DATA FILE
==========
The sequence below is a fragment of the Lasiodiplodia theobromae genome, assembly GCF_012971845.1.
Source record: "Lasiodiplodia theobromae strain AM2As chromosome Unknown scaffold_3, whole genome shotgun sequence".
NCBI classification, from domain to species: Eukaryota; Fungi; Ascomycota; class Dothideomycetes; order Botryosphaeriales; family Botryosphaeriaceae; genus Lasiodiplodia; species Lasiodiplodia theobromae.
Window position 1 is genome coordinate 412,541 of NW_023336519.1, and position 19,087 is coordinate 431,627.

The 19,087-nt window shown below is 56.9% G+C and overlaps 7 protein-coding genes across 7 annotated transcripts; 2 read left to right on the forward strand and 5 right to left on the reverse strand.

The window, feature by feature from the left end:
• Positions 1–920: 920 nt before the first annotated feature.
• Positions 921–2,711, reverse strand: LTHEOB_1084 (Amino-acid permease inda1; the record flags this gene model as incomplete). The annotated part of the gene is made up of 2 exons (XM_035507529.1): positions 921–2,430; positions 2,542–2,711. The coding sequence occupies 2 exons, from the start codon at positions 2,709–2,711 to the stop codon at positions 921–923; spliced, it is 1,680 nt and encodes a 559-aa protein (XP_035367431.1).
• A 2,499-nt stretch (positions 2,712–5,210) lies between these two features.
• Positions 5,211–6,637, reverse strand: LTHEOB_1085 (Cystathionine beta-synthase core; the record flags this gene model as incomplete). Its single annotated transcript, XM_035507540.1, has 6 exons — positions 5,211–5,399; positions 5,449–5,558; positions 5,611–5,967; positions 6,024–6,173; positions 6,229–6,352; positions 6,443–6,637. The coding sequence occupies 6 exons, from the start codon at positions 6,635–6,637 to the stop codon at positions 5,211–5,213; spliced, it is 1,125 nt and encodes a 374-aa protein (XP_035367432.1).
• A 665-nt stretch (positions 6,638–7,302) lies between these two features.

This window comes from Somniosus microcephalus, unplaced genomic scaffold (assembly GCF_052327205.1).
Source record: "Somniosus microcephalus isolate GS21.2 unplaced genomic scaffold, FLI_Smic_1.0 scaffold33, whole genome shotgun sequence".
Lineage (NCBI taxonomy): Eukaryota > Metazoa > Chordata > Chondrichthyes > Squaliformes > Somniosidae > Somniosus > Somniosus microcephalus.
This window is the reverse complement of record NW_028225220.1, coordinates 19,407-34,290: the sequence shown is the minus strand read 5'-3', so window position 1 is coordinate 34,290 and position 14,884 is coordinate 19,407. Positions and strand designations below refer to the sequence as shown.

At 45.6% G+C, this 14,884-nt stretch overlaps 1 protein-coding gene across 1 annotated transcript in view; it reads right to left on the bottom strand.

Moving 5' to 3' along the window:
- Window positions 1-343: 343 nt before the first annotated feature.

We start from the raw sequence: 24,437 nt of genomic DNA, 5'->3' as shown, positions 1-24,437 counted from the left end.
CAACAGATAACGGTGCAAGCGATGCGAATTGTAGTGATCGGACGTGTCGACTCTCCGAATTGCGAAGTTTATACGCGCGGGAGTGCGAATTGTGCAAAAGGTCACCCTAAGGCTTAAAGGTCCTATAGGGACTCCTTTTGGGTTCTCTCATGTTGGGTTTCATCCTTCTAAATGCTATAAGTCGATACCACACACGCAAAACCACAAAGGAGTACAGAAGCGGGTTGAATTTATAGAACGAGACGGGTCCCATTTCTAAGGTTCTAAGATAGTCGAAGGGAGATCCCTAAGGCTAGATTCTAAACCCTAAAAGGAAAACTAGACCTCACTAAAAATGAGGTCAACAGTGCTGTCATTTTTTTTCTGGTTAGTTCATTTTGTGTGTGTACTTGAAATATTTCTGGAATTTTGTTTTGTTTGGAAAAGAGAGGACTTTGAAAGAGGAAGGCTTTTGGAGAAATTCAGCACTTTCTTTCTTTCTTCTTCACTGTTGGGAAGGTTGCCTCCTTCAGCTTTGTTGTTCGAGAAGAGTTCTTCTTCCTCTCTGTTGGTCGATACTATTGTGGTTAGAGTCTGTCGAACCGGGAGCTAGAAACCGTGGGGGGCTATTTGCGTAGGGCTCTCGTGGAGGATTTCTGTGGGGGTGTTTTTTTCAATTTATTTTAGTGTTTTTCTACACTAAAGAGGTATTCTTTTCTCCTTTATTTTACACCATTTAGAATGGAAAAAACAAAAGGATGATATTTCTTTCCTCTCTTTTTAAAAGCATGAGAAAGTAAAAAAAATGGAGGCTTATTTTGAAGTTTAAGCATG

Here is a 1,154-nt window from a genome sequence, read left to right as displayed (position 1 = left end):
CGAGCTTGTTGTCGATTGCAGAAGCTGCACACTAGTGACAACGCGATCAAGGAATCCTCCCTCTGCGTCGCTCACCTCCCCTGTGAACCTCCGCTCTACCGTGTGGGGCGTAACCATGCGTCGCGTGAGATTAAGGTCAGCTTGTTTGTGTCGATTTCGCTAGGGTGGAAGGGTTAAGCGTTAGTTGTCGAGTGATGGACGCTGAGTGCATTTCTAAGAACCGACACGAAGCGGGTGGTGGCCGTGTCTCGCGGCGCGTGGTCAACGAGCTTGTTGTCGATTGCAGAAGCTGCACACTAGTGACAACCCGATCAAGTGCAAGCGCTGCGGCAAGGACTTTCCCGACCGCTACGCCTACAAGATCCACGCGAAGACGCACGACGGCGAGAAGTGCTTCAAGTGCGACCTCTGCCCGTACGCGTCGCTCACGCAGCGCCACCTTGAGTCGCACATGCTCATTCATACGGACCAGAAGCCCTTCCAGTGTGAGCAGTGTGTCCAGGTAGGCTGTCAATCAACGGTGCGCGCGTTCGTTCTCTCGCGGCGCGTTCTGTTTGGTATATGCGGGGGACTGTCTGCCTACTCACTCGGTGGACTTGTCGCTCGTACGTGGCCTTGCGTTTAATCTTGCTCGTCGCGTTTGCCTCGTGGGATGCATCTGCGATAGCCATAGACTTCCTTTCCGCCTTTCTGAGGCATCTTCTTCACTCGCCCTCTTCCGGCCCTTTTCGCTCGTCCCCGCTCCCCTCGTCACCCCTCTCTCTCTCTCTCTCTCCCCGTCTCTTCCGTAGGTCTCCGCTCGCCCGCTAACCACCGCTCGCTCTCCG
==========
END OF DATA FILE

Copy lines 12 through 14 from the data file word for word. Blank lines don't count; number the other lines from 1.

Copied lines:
This window comes from Somniosus microcephalus, unplaced genomic scaffold (assembly GCF_052327205.1).
Source record: "Somniosus microcephalus isolate GS21.2 unplaced genomic scaffold, FLI_Smic_1.0 scaffold33, whole genome shotgun sequence".
Lineage (NCBI taxonomy): Eukaryota > Metazoa > Chordata > Chondrichthyes > Squaliformes > Somniosidae > Somniosus > Somniosus microcephalus.